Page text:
Takes over what? It's a curious premise, isn't it, in which to move ontoAs the Web takes over,
If the original listed this in plural, is that just an odd way of referring to the various versions of C, or inclusive of derivatives like Objective C, C++, et al?C languages are also becoming less relevant, according to Padveen.
As languages go, isn't C Sharp a bit new to be in the state of "still" alive."C++ and C Sharp are still alive and kicking,
I suppose the contributors to Linux are not employed when the volunteer.but try to find a basic C-only programmer today, and you'll likely find a guy that's unemployed and/or training for a new skill," he says.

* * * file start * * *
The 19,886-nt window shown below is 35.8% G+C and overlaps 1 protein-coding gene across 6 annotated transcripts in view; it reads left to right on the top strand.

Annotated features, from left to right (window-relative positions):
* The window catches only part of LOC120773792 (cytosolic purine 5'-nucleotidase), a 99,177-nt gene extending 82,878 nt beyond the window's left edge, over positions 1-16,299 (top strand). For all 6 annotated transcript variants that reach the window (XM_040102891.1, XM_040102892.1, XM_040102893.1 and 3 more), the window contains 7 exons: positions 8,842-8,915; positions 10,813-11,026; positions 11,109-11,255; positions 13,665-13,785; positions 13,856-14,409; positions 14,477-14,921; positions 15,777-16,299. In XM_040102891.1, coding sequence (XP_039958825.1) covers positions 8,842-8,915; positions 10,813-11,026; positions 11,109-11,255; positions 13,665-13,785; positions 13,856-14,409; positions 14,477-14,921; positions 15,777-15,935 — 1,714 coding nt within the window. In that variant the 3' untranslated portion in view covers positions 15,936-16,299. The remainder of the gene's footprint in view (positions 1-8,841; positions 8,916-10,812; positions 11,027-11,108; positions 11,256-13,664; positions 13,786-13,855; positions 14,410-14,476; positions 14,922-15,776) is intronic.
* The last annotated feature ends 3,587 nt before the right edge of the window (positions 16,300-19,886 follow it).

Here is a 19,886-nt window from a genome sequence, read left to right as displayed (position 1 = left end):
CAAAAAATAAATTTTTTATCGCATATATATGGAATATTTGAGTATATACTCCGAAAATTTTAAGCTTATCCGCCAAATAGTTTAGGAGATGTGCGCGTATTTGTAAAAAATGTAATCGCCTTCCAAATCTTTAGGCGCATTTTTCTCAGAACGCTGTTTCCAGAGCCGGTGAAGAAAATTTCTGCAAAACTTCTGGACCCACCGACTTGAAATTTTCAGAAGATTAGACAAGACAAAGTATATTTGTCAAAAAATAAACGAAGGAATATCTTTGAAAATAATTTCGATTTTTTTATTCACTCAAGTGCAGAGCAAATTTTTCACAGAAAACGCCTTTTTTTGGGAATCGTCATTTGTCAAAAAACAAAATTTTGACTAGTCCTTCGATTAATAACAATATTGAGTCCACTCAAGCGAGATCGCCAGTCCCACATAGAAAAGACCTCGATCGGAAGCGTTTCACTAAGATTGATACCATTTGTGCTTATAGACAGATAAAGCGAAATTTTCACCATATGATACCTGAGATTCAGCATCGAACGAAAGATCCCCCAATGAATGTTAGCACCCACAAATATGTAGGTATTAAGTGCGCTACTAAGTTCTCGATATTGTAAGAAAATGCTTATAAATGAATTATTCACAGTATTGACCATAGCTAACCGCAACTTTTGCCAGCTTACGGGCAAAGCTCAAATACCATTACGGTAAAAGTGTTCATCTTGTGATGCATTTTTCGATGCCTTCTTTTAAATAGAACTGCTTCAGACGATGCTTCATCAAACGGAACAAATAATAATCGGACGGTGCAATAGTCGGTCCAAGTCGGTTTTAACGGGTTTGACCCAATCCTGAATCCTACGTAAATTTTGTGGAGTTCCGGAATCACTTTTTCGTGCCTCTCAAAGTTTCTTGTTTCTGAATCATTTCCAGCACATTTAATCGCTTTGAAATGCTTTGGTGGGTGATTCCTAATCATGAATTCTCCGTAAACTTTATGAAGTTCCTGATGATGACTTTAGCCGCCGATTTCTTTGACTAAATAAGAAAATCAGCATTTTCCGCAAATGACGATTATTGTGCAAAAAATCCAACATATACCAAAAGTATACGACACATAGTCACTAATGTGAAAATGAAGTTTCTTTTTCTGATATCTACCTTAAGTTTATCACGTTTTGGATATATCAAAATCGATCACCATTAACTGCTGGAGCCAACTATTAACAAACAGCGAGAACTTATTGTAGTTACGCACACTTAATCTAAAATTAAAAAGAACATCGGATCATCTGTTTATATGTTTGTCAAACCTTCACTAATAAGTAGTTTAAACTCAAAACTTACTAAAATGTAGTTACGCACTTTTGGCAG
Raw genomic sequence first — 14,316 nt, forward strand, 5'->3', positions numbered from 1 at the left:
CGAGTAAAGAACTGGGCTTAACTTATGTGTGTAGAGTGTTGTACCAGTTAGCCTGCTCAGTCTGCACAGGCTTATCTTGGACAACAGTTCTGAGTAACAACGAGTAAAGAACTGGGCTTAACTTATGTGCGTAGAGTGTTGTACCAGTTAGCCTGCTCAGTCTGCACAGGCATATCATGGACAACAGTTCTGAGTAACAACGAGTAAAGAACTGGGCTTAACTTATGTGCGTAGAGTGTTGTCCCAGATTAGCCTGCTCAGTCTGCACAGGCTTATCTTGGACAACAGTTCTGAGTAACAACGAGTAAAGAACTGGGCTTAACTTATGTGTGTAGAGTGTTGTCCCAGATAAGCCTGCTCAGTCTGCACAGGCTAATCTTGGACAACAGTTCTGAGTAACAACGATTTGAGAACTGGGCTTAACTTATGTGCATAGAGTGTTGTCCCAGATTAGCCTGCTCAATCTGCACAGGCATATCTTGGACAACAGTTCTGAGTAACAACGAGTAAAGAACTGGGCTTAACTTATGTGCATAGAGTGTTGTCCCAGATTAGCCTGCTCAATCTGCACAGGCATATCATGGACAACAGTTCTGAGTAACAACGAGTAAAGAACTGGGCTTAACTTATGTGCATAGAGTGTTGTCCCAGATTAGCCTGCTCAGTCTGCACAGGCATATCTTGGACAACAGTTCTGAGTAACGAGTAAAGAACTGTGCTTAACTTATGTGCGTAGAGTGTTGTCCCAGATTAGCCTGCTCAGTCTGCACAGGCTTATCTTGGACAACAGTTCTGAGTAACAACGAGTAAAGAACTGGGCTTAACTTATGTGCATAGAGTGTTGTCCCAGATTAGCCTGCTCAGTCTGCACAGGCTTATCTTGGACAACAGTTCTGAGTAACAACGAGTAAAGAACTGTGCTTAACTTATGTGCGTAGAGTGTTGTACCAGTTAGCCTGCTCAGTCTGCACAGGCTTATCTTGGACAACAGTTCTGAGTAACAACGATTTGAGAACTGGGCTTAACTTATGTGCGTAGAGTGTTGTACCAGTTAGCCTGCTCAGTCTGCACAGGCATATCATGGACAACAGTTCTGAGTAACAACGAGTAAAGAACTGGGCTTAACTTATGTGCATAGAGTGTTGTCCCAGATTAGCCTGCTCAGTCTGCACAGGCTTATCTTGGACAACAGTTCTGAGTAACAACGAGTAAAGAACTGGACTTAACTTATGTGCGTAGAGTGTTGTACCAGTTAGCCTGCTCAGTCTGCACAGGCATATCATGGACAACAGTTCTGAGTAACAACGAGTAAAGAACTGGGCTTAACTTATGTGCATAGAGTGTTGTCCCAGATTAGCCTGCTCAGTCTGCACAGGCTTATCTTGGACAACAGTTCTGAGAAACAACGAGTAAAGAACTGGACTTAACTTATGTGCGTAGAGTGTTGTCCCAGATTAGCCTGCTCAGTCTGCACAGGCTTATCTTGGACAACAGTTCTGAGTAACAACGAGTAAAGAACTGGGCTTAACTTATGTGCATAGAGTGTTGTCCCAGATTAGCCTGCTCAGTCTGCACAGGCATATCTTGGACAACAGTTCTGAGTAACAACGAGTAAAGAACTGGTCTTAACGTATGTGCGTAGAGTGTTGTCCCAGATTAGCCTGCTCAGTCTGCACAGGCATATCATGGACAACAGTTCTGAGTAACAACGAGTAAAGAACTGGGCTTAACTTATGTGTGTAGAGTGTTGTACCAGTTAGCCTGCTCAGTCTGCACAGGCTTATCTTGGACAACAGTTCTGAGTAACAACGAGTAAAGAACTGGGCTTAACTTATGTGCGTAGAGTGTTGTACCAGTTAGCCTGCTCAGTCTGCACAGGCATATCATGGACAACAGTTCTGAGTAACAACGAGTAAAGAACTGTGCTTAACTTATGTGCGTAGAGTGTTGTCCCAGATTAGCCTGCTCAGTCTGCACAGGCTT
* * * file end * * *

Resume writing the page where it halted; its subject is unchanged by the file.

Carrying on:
The one thing I'll give in to there is this. C is not the casual study that other languages are. A student can become functional, even proficient, in Java or C# in less time than it would take in C, and for that alone the population of people willing to put in the effort wil be small.
I submit it's not the C is fading way, but that the population of programmers is increased by these other means of developing applications, and most of them don't like the work involved in writing in C.